The first displacement of the virus brought grandson Nathaniel to us for a week after his university closed down. He recovered from his head cold, lowered the mirror the night before he left, and he and John got up at 3 am to get to the airport in Charlotte. His dad picked him up at Newark Airport, and they drove to his house upstate New York. There he will have a room with peace and quiet to do his online classes.
I enjoyed the birds feeding on the deck and tried to refill the bird feeder to keep the show going. I dropped the feeder, attempted to put it back together, and dropped it a second time. Cute though it was, the feeder could not take that abuse. The birds landed on the roof of the feeder and could see all the spilled seeds on the deck. Other birds went straight to the railing to peck at the suet cakes. They adapted quickly, I’ll say that for them. It was almost time to quit feeding them, anyway. Neighbor Joyce is tracking the migration of the hummingbirds and thinks the males will be here soon. None of the birds realize we are not as free as they are.
Joyce was the first to think of perching on the porch. We are not supposed to go in each other’s homes to visit, but we could be in the fresh air outside and stay six feet apart. She was the first to come to my porch. She basked in the sun, while I sat in the shadows, and we had a most satisfying chat. Someone commented that I should take a photo of porch-sitting, but I forgot to do it.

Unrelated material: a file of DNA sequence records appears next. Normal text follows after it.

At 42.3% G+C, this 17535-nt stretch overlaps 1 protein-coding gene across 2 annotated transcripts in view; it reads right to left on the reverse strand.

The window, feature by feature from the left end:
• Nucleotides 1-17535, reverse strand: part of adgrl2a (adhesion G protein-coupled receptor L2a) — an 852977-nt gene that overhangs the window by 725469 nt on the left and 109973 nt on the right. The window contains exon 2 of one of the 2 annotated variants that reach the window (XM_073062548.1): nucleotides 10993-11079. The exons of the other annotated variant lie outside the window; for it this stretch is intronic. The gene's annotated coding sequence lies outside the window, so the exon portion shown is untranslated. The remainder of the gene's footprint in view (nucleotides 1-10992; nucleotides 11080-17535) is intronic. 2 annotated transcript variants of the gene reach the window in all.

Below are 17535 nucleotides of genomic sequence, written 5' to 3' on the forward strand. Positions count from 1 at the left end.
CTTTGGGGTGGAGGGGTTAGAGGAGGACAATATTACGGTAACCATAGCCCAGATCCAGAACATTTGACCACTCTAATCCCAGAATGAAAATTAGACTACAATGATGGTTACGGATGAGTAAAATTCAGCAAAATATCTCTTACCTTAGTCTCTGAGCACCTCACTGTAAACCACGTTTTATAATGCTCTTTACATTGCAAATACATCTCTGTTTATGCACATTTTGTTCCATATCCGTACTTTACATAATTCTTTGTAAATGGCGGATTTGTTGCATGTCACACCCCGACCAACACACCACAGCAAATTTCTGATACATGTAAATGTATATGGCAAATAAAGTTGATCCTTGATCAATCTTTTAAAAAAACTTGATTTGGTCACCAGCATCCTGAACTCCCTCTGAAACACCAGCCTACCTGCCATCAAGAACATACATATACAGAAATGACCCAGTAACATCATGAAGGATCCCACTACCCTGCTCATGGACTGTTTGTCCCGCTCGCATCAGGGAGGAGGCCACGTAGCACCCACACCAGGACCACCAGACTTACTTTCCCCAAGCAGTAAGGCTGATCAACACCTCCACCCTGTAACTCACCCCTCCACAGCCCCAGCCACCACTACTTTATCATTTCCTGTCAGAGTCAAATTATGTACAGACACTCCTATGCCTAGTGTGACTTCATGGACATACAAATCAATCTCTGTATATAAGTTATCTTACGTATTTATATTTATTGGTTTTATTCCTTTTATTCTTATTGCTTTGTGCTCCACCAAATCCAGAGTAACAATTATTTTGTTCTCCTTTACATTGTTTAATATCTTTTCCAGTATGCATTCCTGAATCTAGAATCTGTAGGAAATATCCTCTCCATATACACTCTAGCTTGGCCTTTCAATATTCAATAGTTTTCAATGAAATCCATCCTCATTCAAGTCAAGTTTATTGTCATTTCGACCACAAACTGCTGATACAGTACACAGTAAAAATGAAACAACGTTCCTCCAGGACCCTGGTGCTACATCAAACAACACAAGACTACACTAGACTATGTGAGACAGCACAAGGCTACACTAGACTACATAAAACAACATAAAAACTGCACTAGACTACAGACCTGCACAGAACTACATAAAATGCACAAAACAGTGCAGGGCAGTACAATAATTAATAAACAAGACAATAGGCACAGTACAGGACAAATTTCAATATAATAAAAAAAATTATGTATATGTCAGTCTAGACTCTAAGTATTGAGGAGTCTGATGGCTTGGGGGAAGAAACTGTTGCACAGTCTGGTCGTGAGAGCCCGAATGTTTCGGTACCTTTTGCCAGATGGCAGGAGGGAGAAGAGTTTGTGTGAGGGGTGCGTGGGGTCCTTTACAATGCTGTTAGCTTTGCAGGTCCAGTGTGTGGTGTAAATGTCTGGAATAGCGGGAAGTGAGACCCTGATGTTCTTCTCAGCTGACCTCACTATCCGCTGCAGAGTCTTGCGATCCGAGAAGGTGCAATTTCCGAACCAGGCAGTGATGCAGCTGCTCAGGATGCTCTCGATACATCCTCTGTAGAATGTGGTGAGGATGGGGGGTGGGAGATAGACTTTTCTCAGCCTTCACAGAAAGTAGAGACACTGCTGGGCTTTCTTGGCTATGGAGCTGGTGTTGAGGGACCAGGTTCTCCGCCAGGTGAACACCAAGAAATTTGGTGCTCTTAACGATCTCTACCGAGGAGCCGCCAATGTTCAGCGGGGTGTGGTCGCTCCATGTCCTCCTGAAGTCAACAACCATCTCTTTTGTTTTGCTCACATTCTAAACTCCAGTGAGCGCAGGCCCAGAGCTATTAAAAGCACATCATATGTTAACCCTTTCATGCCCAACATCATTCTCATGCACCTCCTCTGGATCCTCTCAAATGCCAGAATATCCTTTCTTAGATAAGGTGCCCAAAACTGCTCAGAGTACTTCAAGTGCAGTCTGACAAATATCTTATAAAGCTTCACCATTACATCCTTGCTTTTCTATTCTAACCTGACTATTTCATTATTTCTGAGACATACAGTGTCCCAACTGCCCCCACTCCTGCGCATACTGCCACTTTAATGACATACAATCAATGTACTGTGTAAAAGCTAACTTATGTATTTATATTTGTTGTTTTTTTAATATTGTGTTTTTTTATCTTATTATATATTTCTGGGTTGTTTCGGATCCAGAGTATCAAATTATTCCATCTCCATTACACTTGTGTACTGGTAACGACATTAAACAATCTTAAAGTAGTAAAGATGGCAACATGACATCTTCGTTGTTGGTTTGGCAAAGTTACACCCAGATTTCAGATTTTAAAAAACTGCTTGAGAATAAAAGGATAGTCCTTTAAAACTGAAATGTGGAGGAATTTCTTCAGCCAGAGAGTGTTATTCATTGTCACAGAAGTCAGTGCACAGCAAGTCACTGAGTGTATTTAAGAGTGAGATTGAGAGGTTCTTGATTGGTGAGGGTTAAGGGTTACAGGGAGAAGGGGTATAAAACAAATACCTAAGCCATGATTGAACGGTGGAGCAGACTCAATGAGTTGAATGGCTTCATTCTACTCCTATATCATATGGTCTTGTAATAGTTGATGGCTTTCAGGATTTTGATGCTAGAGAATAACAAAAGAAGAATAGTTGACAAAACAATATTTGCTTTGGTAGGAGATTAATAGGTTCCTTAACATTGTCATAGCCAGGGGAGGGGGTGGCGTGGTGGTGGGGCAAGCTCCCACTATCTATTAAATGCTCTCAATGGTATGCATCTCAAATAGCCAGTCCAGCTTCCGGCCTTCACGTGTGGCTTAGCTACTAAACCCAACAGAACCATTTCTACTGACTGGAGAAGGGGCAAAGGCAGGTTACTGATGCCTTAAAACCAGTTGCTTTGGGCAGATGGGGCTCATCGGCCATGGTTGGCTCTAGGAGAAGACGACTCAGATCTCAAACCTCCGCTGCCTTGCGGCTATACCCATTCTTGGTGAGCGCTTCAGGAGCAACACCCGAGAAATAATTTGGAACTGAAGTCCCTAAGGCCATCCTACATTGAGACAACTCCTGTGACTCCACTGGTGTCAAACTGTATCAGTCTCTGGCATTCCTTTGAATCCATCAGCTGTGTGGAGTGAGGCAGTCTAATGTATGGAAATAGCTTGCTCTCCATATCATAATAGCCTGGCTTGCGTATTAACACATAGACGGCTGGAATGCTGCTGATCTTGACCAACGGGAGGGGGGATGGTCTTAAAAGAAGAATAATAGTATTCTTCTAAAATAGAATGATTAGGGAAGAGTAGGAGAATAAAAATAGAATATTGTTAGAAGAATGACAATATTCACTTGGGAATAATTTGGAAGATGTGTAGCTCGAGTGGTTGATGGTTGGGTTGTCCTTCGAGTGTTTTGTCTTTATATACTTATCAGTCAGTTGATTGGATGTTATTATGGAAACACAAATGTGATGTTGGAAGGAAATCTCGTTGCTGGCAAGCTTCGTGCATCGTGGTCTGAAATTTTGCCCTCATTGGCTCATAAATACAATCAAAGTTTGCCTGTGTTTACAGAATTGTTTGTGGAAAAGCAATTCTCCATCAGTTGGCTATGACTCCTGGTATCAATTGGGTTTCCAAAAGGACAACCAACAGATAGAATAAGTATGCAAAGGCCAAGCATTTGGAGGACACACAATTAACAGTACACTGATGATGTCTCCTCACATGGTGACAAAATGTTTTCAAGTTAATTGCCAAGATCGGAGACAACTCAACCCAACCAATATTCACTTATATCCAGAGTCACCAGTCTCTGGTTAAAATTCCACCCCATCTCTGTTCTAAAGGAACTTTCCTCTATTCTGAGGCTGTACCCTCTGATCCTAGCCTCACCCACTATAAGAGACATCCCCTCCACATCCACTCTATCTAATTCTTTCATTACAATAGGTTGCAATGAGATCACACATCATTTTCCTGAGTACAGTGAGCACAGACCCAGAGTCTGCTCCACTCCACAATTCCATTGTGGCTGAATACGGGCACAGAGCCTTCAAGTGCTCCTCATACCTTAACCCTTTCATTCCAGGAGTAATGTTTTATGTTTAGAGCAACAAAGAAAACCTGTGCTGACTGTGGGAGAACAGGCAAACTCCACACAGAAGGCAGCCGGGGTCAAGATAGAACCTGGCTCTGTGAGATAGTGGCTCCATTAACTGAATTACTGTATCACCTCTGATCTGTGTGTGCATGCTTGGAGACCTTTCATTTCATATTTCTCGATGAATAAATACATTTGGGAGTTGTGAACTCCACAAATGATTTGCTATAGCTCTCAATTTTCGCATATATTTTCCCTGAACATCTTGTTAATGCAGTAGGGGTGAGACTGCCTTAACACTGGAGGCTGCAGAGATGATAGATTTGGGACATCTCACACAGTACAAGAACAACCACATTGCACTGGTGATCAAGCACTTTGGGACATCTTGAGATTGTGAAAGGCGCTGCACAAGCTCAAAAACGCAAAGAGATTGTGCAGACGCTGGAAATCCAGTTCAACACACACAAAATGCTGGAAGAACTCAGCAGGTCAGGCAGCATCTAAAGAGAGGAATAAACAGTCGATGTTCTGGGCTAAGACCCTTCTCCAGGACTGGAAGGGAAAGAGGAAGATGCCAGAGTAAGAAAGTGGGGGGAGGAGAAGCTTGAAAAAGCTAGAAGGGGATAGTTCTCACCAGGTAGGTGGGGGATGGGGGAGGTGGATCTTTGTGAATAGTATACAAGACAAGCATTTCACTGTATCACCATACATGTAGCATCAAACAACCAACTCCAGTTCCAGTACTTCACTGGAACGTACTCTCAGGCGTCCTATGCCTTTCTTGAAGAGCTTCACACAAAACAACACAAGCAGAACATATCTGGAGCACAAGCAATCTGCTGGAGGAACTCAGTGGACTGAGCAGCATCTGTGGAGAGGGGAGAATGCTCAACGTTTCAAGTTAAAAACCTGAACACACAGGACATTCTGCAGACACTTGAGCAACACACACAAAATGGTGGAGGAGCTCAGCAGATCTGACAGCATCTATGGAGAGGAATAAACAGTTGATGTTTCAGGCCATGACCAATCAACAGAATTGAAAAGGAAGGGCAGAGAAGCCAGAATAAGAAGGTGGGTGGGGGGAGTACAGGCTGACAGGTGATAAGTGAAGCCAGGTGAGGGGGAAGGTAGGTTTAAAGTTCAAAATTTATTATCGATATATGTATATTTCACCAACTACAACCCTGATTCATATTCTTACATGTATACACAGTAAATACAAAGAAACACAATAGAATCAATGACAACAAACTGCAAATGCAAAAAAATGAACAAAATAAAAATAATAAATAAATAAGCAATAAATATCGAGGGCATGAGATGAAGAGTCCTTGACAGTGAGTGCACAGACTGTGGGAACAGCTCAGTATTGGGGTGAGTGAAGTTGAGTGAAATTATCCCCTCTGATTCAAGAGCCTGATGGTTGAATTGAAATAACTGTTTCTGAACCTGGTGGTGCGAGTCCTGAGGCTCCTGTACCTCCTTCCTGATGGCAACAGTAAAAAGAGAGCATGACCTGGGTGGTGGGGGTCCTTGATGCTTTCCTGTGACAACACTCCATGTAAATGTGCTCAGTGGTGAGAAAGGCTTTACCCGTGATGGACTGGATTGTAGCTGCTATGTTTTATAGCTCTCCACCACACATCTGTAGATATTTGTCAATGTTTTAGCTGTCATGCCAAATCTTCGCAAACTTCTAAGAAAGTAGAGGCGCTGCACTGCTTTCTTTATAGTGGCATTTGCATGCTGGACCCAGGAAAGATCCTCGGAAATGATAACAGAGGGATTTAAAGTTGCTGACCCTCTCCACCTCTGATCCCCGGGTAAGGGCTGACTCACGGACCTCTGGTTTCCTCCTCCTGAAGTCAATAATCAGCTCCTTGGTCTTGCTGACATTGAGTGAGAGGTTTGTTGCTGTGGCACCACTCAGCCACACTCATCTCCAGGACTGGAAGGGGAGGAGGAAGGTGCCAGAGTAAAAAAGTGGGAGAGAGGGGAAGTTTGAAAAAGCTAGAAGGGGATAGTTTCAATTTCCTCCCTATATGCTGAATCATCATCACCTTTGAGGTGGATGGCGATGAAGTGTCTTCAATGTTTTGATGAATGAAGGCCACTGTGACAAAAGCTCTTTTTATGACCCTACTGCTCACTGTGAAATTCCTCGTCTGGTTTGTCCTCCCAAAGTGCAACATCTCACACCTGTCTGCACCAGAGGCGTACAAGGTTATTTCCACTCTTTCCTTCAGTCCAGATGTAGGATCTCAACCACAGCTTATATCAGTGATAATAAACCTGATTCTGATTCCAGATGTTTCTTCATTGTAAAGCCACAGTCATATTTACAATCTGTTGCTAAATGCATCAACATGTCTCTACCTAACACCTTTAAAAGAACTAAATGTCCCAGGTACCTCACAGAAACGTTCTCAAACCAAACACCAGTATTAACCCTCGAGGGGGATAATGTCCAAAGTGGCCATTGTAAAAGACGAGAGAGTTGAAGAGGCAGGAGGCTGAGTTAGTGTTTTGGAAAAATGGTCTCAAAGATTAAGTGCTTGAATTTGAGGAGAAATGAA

The next day neighbor Connie took a break from packing to move, and she visited with me on the porch. Bless her heart, she was willing to pose, so our visit was documented. Wasps kept circling close to her, which was unnerving. Son John $pencer found wasp spray and hit a few of the critters. Connie and I saw one die on the floor. I was armed with a fly swatter and the spray, but I didn’t kill any of them. At least the spray served as a warning, keeping them away from us. In the photo you can see the spray bottle on the small table and my chair beyond it. Our chairs were over six feet apart at that point. There is nothing like face-to-face conversation, even if your faces are required to be far apart.
I got my revenge on a wasp the next day. Opening the mailbox, I found a large one sitting on some letters. I gently pulled the mail out, but the wasp went toward the back. Using a piece of daughter Lise’s junk mail, I raked at it and poked it. Luckily it was stunned. I swatted it down and ground it to smithereens with my foot. I didn’t know death could bring such pleasure. Oh death, where is thy sting? It’s in the gravel where it can’t hurt me.